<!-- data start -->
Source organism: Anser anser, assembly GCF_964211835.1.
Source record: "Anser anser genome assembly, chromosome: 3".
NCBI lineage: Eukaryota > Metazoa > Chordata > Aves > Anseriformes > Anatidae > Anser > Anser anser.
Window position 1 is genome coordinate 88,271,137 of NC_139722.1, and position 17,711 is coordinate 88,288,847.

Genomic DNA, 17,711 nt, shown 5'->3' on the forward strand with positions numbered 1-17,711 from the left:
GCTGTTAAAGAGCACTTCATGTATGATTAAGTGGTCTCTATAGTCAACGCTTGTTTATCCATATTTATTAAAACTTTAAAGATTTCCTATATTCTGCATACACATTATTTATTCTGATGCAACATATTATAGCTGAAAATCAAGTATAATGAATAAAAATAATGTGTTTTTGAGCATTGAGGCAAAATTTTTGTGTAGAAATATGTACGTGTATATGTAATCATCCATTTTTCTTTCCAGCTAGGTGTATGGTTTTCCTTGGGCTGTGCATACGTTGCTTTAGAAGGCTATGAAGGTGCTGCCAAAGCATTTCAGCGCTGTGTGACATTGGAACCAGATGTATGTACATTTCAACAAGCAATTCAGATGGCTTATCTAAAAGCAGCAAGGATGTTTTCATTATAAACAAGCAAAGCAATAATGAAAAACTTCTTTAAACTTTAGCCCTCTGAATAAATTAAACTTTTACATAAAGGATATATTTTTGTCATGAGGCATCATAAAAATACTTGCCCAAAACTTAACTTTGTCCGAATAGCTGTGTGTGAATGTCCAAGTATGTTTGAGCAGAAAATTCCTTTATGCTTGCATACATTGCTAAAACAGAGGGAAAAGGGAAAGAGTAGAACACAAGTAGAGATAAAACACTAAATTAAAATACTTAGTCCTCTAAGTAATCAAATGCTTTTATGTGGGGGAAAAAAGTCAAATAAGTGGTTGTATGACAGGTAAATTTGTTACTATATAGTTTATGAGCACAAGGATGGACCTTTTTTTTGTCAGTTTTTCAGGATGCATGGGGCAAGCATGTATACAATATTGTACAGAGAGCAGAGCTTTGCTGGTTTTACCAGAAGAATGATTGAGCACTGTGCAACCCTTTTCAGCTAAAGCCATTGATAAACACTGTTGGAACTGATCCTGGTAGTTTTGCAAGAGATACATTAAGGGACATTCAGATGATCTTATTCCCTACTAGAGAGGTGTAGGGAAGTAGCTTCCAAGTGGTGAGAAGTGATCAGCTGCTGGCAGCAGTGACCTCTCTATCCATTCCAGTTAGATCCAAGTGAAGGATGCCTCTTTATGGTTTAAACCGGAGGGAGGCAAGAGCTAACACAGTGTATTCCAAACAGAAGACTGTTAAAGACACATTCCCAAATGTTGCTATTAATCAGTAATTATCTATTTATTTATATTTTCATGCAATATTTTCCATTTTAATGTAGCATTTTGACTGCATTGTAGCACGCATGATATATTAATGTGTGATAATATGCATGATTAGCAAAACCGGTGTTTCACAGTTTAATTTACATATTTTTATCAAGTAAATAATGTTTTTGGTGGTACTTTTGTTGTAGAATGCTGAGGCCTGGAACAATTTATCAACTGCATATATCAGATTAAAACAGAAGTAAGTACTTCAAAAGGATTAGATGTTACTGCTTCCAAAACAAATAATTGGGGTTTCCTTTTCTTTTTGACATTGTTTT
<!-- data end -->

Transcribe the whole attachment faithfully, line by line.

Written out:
Source organism: Anser anser, assembly GCF_964211835.1.
Source record: "Anser anser genome assembly, chromosome: 3".
NCBI lineage: Eukaryota > Metazoa > Chordata > Aves > Anseriformes > Anatidae > Anser > Anser anser.
Window position 1 is genome coordinate 88,271,137 of NC_139722.1, and position 17,711 is coordinate 88,288,847.

Genomic DNA, 17,711 nt, shown 5'->3' on the forward strand with positions numbered 1-17,711 from the left:
GCTGTTAAAGAGCACTTCATGTATGATTAAGTGGTCTCTATAGTCAACGCTTGTTTATCCATATTTATTAAAACTTTAAAGATTTCCTATATTCTGCATACACATTATTTATTCTGATGCAACATATTATAGCTGAAAATCAAGTATAATGAATAAAAATAATGTGTTTTTGAGCATTGAGGCAAAATTTTTGTGTAGAAATATGTACGTGTATATGTAATCATCCATTTTTCTTTCCAGCTAGGTGTATGGTTTTCCTTGGGCTGTGCATACGTTGCTTTAGAAGGCTATGAAGGTGCTGCCAAAGCATTTCAGCGCTGTGTGACATTGGAACCAGATGTATGTACATTTCAACAAGCAATTCAGATGGCTTATCTAAAAGCAGCAAGGATGTTTTCATTATAAACAAGCAAAGCAATAATGAAAAACTTCTTTAAACTTTAGCCCTCTGAATAAATTAAACTTTTACATAAAGGATATATTTTTGTCATGAGGCATCATAAAAATACTTGCCCAAAACTTAACTTTGTCCGAATAGCTGTGTGTGAATGTCCAAGTATGTTTGAGCAGAAAATTCCTTTATGCTTGCATACATTGCTAAAACAGAGGGAAAAGGGAAAGAGTAGAACACAAGTAGAGATAAAACACTAAATTAAAATACTTAGTCCTCTAAGTAATCAAATGCTTTTATGTGGGGGAAAAAAGTCAAATAAGTGGTTGTATGACAGGTAAATTTGTTACTATATAGTTTATGAGCACAAGGATGGACCTTTTTTTTGTCAGTTTTTCAGGATGCATGGGGCAAGCATGTATACAATATTGTACAGAGAGCAGAGCTTTGCTGGTTTTACCAGAAGAATGATTGAGCACTGTGCAACCCTTTTCAGCTAAAGCCATTGATAAACACTGTTGGAACTGATCCTGGTAGTTTTGCAAGAGATACATTAAGGGACATTCAGATGATCTTATTCCCTACTAGAGAGGTGTAGGGAAGTAGCTTCCAAGTGGTGAGAAGTGATCAGCTGCTGGCAGCAGTGACCTCTCTATCCATTCCAGTTAGATCCAAGTGAAGGATGCCTCTTTATGGTTTAAACCGGAGGGAGGCAAGAGCTAACACAGTGTATTCCAAACAGAAGACTGTTAAAGACACATTCCCAAATGTTGCTATTAATCAGTAATTATCTATTTATTTATATTTTCATGCAATATTTTCCATTTTAATGTAGCATTTTGACTGCATTGTAGCACGCATGATATATTAATGTGTGATAATATGCATGATTAGCAAAACCGGTGTTTCACAGTTTAATTTACATATTTTTATCAAGTAAATAATGTTTTTGGTGGTACTTTTGTTGTAGAATGCTGAGGCCTGGAACAATTTATCAACTGCATATATCAGATTAAAACAGAAGTAAGTACTTCAAAAGGATTAGATGTTACTGCTTCCAAAACAAATAATTGGGGTTTCCTTTTCTTTTTGACATTGTTTT